As [Zeno] explains in his teardown of some galvos that have seen better days, this means using a very low-mass permanent magnet armature surrounded by coils. The armature is connected to the mirror on one end, and a sensor on the other to provide positional feedback. We found this part fascinating; it hadn’t occurred to us that laser galvos would benefit from closed-loop control. And the fact that a tiny wiggling vane can modulate light from an IR LED enough to generate a control signal is pretty cool too.
The video below may be a bit long, but it’s an interesting glimpse into the day-to-day life of a lighting tech. It puts a little perspective on some of the laser projection projects we’ve seen, like this giant Asteroids game.
A few summers of my misspent youth found me working at an outdoor concert venue on the local crew. The local crew helps the show’s technicians — don’t call them roadies; they hate that — put up the show. You unpack the trucks, put up the lights, fly the sound system, help run the show, and put it all back in the trucks at the end. It was grueling work, but a lot of fun, and I got to meet people with names like “Mister Dog Vomit.”
One of the things I most remember about the load-in process was running the snakes. The snakes are fat bundles of cables, one for audio and one for lighting, that run from the stage to the consoles out in the house. The bigger the snakes, the bigger the show. It always impressed me that the audio snake, something like 50 yards long, was able to carry all those low-level signals without picking up interference from the AC thrumming through the lighting snake running right alongside it, while my stereo at home would pick up hum from the three-foot long RCA cable between the turntable and the preamp.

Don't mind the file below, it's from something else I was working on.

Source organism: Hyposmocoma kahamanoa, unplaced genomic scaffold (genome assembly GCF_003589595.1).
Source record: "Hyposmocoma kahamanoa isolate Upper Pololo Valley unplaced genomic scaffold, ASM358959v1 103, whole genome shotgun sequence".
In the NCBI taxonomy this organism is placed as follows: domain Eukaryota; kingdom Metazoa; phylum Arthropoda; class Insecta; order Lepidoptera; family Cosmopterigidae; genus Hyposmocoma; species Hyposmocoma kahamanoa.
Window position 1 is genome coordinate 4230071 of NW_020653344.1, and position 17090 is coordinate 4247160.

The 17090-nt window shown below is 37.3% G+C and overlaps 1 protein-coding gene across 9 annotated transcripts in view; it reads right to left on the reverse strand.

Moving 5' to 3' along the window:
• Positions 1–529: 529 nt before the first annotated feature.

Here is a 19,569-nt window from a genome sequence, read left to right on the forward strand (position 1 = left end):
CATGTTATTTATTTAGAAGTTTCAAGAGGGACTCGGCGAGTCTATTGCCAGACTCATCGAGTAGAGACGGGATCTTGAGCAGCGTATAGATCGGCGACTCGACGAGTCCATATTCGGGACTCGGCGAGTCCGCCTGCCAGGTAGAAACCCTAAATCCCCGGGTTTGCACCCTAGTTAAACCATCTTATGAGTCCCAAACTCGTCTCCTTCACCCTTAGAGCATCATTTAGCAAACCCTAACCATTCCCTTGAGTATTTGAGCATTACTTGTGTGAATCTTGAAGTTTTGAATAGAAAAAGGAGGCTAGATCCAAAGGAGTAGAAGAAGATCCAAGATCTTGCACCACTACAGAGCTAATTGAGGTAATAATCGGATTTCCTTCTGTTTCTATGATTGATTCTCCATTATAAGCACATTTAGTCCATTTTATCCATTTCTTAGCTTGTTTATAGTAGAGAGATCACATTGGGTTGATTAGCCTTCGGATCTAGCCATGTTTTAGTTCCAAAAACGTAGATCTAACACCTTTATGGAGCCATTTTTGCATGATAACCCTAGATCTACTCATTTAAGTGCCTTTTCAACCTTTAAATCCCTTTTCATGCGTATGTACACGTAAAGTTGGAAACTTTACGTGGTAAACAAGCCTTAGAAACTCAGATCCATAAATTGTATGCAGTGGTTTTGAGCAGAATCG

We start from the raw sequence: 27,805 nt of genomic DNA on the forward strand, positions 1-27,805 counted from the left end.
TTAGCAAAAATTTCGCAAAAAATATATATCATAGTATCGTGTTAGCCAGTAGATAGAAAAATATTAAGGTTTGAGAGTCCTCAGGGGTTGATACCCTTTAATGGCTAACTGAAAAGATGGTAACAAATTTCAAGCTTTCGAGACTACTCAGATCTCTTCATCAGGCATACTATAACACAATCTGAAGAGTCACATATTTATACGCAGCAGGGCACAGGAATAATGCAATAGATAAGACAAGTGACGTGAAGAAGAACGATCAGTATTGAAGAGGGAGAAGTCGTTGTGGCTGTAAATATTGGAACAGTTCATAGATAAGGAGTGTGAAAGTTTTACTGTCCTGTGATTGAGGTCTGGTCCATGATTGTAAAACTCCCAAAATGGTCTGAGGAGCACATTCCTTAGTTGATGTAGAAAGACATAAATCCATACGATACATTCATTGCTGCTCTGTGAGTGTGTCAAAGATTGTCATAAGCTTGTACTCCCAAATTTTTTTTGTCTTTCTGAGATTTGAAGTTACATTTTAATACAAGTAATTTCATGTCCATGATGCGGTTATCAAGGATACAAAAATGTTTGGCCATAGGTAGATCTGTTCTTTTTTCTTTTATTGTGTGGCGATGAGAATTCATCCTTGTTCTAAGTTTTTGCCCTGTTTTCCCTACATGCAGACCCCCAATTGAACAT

I asked one of the audio techs about that during one show, and he held up the end of the snake where all the cables break out into separate connectors. The chunky silver plugs clinked together as he gave his two-word answer before going back to patching in the console: “Balanced audio.”
Musical Tesla coils are nothing new around here, but we have yet to see someone allow the general public to play music on their coils. That’s what makes this event unique – anyone is encouraged to submit their to the Tesla Orchestra team, which will then be played back via a live video stream next month. Their web site offers up all of the technical details as well as the file format requirements for submitting music for the event, so get started on your entry today!
If a passive approach is more your style, stick around for a quick video demonstrating their coils’ abilities. Sure it’s Lady Gaga, but we won’t tell anyone you watched it. Plus, it’s totally legit when the song is being played using 20,000 volts.
[jay] reminded us of this old video of solenoids banging rhythms on furniture and household objects. There’s no schematic, but in the video it looks like an Arduino drives a bunch of solenoids through relays. The PC interface is run on Pure Data, an open source programming environment for audio, video, and graphic processing. Thanks [Jay].